Lovely to hear you sounding so positive. X
    GC. Oct.17 = £261.18/ £300 = + £38.82 NSDs 20/31
    GC. Sept.17 = £354.89/£300 = - £54.39

    • Treadingonplaymobil
    • By Treadingonplaymobil 6th Dec 17, 8:23 PM
    • 1,097 Posts
    • 10,537 Thanks
    Treadingonplaymobil
    At the rate those lightbulbs are flashing you'll be able to use yourself as a Christmas ornament!

    Lovely to hear you sounding so positive. X
    Originally posted by Chrystal
    £67,031.92 is a frightening number indeed... The debt free diary of one family and their enormous debt
    LBM debt on 12th Feb 2017/DFD: £58,608.13/1st Dec 2026
    debt on 2nd Aug 17/DFD: £55,011.96/1st May 2025
    • Treadingonplaymobil
    • By Treadingonplaymobil 6th Dec 17, 8:27 PM
    • 1,097 Posts
    • 10,537 Thanks
    Treadingonplaymobil
    Woohoo, have managed to avoid spending money today. And got quite a lot done too. Maybe the two are related.

    I actually was feeling really unmotivated this morning, but I decided to do everything in 10 minute chunks, figuring I could work on one thing for 10 minutes without losing the will to live. So I alternated my contract work, cleaning, knitting and a few other little jobs, spending only 10 minutes on each at a time. It worked surprisingly well, kept me motivated all day!

    to do today
    1. CONTRACT WORK. Need to get this at least 50% cleared today, and the rest tomorrow. Did a little over half, hurrah.
    2. Christmas knitting. Did some, making good progress on DH's hat.
    3. Help DC2 practice lines for nativity - he has the main part (weirdly, this is neither Mary or Joseph) and is pretty good already, but needs practise and confidence. Done.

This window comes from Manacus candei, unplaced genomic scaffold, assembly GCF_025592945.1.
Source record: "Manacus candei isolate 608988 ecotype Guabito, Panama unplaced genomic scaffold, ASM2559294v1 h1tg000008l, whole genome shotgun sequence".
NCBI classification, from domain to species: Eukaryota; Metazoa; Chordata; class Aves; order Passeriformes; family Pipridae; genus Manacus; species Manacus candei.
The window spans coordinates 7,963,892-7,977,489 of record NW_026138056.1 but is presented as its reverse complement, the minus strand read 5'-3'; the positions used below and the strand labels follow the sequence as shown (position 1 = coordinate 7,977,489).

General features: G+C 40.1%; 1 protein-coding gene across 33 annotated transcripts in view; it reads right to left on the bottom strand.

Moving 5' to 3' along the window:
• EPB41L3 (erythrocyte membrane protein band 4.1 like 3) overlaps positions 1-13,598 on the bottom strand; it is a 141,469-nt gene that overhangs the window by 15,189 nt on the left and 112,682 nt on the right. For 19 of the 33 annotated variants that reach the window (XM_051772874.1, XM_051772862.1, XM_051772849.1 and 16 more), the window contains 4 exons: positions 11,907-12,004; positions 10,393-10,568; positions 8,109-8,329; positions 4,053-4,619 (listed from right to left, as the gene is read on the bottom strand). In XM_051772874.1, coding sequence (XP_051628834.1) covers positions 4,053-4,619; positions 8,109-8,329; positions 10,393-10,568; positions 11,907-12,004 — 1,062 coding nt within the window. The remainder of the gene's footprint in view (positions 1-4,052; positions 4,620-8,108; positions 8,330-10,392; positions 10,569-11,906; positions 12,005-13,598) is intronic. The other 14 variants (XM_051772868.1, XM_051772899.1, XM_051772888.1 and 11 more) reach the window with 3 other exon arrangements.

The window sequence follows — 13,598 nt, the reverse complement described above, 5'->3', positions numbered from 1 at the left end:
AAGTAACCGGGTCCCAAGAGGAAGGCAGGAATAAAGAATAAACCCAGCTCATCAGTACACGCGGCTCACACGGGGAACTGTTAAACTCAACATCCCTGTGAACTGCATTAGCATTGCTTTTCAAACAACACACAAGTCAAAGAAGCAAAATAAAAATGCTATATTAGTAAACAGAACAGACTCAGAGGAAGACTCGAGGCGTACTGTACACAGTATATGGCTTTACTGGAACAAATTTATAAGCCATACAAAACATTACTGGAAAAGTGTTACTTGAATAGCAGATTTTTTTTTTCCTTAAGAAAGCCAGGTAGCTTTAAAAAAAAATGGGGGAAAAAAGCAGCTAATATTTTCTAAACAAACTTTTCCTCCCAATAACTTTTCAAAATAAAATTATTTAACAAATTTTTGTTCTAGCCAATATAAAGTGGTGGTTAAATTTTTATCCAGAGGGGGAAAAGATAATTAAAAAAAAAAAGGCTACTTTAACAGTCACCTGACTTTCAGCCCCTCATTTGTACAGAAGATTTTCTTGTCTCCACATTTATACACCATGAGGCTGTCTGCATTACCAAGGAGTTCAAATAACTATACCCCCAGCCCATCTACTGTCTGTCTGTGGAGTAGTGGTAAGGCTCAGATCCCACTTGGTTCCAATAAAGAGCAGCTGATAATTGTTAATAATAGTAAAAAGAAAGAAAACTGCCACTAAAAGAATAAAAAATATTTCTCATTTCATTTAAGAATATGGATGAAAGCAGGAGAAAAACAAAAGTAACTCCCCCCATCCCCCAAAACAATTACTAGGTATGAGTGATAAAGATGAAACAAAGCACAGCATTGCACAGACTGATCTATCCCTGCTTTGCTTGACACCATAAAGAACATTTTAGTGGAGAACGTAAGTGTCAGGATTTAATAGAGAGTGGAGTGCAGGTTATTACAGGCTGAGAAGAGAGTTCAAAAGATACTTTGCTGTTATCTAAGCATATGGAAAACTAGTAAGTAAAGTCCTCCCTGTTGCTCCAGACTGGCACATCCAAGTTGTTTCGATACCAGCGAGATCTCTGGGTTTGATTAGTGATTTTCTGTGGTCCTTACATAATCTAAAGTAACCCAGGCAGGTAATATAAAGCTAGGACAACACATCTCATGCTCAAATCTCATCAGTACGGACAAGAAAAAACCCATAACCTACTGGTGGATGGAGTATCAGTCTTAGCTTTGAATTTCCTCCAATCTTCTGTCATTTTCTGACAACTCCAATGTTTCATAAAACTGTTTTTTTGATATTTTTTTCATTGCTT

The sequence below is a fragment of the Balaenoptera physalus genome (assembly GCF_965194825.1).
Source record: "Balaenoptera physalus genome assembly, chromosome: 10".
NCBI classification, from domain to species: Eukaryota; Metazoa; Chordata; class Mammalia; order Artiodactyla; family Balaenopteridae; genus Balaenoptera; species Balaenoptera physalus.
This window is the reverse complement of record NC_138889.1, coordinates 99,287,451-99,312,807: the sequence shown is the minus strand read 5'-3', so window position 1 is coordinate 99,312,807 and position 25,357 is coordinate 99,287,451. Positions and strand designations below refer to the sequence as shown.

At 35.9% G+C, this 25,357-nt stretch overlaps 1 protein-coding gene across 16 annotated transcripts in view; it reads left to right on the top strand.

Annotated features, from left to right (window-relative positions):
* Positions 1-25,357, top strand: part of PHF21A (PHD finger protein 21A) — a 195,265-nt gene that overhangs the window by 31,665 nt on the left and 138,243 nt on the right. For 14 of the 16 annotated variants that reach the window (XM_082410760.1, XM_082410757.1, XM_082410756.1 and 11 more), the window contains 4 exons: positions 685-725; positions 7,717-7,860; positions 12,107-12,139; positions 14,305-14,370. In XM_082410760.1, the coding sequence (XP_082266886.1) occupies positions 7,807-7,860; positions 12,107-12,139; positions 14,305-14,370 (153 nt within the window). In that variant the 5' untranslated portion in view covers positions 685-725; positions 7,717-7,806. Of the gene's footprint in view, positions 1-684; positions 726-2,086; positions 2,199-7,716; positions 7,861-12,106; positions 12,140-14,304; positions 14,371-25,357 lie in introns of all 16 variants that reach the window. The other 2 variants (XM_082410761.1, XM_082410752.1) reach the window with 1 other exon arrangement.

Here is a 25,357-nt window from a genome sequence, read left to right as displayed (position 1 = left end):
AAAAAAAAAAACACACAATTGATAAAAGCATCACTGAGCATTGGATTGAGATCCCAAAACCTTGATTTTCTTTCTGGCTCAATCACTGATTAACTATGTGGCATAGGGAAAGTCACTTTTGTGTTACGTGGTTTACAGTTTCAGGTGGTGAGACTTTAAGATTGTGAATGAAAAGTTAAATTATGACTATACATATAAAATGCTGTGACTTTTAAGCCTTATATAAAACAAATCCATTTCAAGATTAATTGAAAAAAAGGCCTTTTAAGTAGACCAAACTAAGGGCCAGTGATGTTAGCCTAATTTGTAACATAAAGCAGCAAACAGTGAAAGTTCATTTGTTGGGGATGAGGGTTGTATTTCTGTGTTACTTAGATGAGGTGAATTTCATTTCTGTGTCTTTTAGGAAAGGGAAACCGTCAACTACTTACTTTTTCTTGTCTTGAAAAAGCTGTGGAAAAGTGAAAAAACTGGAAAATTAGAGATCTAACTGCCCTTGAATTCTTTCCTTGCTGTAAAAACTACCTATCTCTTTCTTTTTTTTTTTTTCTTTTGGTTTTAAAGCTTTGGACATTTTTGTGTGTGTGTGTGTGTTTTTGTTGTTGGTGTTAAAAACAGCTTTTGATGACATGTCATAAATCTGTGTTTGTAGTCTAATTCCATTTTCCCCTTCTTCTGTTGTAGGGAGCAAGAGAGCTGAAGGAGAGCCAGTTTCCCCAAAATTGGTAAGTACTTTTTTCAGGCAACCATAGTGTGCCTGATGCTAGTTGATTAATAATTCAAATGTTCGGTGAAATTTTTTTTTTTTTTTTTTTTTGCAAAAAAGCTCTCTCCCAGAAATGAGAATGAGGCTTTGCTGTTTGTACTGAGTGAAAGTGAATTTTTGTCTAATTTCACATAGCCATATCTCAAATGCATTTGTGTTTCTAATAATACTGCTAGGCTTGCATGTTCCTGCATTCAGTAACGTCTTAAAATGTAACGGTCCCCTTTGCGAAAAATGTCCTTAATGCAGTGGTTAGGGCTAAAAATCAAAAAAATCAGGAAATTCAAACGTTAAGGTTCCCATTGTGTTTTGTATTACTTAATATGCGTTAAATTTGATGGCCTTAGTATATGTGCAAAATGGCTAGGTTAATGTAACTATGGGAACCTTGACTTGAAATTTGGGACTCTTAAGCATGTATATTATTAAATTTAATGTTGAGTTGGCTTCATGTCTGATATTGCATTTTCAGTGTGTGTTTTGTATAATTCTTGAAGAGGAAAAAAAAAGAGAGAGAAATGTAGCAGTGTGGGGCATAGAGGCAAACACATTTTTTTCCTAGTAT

4. Tidy the sitting room - one room a day should be manageable?! Done. And half the dining room.
    5. Make soup for dinner. Done. Yum.
    6. Make flapjacks. Done. And granola and sourdough, which weren't on the list but needed doing.
    7. Check mortgage paperwork - I'm sure we're supposed to get a text or something when they receive the latest bit of paperwork, and nothing yet (I posted it on Monday). Not done.

    To do this week
    1. finish Christmas shopping.
    2. finish DH Christmas knitting.
    3. get ahead on contract work.
    4. buy Christmas cards.

    To do in December
    1. finish Christmas shopping!
    2. buy DH's birthday present while I'm doing the Christmas shopping.
    3. make some more candles.
    4. don't try to do too much! I already have a few client bookings and lots of work I want to do, alongside the Christmas stuff. I need to make sure I don't get overwhelmed again.
    5. update debt totals at the end of the month, to ensure we know where we are as we start 2018.
    £67,031.92 is a frightening number indeed... The debt free diary of one family and their enormous debt
    LBM debt on 12th Feb 2017/DFD: £58,608.13/1st Dec 2026
    debt on 2nd Aug 17/DFD: £55,011.96/1st May 2025
    • baglady1